What about engagement, are you talking to and responding to people on your posts? Engagement doesn't mean just throw up a post that asks a question and leave it at that. Do something with the answers. Reply to the comments, say hello, you know, hold a conversation. If you're not going to respond to the comments people leave you, then you may as well not even bother.
Make small adjustments to your posting schedule based on these insights and numbers. If your content is too much promotion and not enough personality, make adjustments to your social content strategy.
Next, stay consistent. We cannot stress this enough — consistency will beat out brilliance every time. Find the posting schedule and content mix that works for you and stick with it. Facebook changes its algorithms weekly — sometimes even daily. Most of the time, you're not going to notice. Every once in a while, a bigger bump in the algorithms might make your page take a dip. Don't worry about this. If your content strategy is strong and your content mix is working, then your page will get over any dip. Those algorithms won't hurt you.
Finally, take a look at other platforms to use for your business. We love Facebook, and we would never tell you to leave Facebook, but you also shouldn't rely on Facebook to house your business. What if it goes under next week? What if there's a major security hack that wipes its user base and your groups and pages get deleted? What if Facebook finally starts charging people to run a business page on their platform?
The truth is, anything can happen that could put your business at risk if you are relying only on Facebook. So you want to make sure you're also on other platforms. Not only will this make it easier for your ideal client to find you, but it will also make it easier for you to recover if you ever find yourself trying to run your business without Facebook. Some things you can do to help decrease your risk on Facebook include:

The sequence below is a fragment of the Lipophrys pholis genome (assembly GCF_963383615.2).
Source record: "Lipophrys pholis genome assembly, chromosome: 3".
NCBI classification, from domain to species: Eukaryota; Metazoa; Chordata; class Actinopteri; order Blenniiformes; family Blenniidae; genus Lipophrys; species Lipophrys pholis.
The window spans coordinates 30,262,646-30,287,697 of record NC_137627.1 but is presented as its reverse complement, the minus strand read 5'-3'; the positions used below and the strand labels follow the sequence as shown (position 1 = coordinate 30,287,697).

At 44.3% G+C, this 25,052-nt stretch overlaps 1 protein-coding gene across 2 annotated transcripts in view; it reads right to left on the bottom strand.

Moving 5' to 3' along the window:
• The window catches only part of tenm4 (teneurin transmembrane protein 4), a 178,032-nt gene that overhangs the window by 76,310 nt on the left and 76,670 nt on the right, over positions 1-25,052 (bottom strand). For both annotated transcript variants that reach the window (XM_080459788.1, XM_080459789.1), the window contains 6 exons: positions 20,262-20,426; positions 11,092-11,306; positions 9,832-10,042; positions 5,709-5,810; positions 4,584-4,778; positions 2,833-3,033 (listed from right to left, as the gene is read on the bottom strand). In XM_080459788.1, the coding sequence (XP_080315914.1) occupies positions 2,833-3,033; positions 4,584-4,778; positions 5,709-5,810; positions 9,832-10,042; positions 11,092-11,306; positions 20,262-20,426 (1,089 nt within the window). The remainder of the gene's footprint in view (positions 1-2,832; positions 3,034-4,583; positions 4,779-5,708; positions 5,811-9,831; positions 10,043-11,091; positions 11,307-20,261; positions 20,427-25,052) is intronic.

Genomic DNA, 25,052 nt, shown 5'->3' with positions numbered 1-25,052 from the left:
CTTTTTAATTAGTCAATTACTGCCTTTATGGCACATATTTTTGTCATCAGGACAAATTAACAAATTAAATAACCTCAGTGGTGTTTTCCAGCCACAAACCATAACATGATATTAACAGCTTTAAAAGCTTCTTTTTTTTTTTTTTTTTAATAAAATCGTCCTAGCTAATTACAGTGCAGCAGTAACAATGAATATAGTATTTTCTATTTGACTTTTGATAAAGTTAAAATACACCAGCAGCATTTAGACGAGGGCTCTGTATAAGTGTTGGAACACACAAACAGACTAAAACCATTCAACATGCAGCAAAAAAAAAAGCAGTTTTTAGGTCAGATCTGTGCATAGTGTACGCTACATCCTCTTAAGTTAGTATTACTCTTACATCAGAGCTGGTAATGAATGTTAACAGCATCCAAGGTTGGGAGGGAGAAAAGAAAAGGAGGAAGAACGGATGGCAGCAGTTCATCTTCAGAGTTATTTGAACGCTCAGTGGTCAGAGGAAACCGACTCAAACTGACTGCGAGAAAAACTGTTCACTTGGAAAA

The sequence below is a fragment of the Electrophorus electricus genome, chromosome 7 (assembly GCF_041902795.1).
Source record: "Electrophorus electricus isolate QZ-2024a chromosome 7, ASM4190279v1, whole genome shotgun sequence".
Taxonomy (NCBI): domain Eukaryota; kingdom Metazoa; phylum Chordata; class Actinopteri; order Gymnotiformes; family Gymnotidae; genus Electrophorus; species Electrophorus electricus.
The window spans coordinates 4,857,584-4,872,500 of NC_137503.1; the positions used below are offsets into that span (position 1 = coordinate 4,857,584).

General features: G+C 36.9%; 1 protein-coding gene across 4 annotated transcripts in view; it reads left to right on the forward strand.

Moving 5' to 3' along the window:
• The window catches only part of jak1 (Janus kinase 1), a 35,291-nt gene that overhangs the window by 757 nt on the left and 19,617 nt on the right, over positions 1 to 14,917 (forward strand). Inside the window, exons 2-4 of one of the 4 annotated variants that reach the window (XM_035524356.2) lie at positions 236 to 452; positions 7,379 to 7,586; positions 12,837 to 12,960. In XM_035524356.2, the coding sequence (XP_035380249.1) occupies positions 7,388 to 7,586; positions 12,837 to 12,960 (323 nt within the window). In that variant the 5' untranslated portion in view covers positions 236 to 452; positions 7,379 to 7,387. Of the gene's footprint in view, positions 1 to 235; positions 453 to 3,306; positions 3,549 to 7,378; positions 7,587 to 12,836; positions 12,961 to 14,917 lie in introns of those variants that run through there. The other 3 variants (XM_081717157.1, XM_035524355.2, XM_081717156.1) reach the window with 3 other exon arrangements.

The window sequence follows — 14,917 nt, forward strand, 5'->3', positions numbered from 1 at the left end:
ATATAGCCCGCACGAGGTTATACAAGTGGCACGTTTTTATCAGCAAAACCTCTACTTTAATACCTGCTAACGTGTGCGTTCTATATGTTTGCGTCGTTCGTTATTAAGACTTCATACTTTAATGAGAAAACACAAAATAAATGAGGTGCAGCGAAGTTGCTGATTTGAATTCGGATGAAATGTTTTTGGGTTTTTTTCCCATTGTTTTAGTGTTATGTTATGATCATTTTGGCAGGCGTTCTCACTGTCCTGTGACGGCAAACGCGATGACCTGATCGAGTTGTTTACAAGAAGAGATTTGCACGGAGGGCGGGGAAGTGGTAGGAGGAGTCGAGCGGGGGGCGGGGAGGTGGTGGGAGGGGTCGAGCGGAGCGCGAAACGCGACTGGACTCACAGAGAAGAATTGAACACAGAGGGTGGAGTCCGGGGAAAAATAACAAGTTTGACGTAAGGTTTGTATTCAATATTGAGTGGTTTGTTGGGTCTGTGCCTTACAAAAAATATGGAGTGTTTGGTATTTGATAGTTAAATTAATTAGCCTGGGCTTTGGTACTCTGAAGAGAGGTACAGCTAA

- Find another platform you can use as an alternative to Facebook parties
- Find a way of following up with your clients that isn't Facebook messenger
- Take advantage of search engine traffic to feed your funnel
- Build your email list and send regular emails to your audience
Here's the deal: Facebook doesn't suck — and leaving Facebook now is a mistake. Remember earlier when we said “every body's on Facebook?” Yea — every body's on Facebook. Clients, customers, clients who don't know they want to be your customers yet. And Facebook is still the first place someone will look when they want to check out a brand to connect with. So, no, Facebook doesn't suck. Facebook is actually a great platform for your business and should be a part of your marketing strategy. Relying solely on Facebook — that's what sucks. And if you're doing that, then it's time to rethink your marketing strategy and start making sure you build out a more robust plan that can actually support the growth of your company.